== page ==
Pearson’s takeaway from that analysis was that even with the most recognisable brand in trade publishing, they’d rather be out of the game, than in it. When you let that sink in, the fear and loathing stage doesn’t seem so unreasonable.

Of course, in counterpoint, Bertelsmann made a very different decision indeed. Penguin Random House is now a Bertelsmann beast, majority owned by the company and, I suspect, likely to be wholly owned by it at some point. Bertelsmann has doubled down on trade publishing. As if to confirm the company’s strategic decision it purchased the remaining stake in Random House Mondadori. Bertelsmann sees value in trade publishing, so much value it has gone to the trouble of building the largest English language trade publisher in the world.

It begs the question, “Which one of these huge companies is correct?”

Of course, it doesn’t necessarily have to be a zero sum game. Both parties could well have made the correct decision for their own enterprises and simply assessed their abilities and their desired return on capital very differently. As we line up for the follow on round of mergers that the dealing with reality wave has suggested is likely and recent reports indicate are indeed in the works, we should be looking at what strategy the parents of these trade publishing giants are pursuing and how that will impact the shape of things to come.

We are living in interesting times, or whatever that means!

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5 comments

  1. Great piece, Eoin. And thank you for the link — much appreciated.

    I think you add a great deal to the discussion by pointing out that with this deal Pearson is basically beginning to bow out of the trade publishing game while Bertelsmann doubles down. Some have offered the observation that Bertelsmann is “renting Penguin with the option to buy,” which, if true, would further confirm your point that Bertelsmann is going “all in” on trade publishing just as the Mondadori deal does.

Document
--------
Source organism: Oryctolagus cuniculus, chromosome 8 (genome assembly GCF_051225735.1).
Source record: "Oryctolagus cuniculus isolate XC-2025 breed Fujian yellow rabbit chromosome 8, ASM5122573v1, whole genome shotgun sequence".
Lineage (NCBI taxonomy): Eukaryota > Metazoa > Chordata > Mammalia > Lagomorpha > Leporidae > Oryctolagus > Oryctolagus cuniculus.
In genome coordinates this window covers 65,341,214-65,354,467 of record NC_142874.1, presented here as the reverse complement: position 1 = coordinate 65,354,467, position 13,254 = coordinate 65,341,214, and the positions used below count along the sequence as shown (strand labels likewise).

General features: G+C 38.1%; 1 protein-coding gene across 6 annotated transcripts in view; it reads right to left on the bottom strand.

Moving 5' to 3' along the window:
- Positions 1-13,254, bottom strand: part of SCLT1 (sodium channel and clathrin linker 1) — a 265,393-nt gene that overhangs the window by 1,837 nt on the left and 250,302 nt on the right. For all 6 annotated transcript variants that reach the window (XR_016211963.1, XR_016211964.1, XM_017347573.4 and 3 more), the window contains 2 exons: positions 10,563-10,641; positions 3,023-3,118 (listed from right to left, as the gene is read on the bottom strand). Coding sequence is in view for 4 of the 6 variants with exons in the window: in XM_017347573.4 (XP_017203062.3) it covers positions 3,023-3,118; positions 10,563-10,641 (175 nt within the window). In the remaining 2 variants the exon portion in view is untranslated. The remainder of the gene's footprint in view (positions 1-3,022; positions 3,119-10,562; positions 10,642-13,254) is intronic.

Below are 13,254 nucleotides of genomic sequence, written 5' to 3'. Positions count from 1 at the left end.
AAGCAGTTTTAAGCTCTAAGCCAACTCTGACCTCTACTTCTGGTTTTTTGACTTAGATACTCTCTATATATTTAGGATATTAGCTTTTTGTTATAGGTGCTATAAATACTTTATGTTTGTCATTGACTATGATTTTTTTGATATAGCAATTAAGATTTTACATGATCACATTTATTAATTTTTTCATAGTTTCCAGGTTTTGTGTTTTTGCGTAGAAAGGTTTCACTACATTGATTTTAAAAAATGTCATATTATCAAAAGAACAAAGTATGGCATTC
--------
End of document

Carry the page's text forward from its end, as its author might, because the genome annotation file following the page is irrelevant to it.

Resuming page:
The other beast in the room is Pearson Education, the massive roll-up of education publishers that, if my memory and the marketplace are still in sync, is the largest education publisher in the world and somewhere around eight times the size of Penguin in terms of revenue. Pearson Ed. was definitely the focal point of Pearson even going back to the late ’90s. It is just so huge. But it comes with its own set of challenges — innovative disrupters, digital behemoths, fickle (though still captive) consumers, etc. By shifting focus away from Penguin, Pearson is implicitly moving it to education and the technology surrounding education. A different bet but by no means a safer one.

    Interesting times indeed!

    1. I like that alright, renting with the option to buy! Funny enough re: education think it’s a sector that really does benefit from scale not so sure greater scale necessarily solves the future problem facing trade publishing.

  2. Eoin, good take on these birds. How goes it my friend? I thoroughly enjoyed your editing skills while you were a honcho at Mercier. “Dark Corners” rocks on. Any chance we can work together again. Jerry.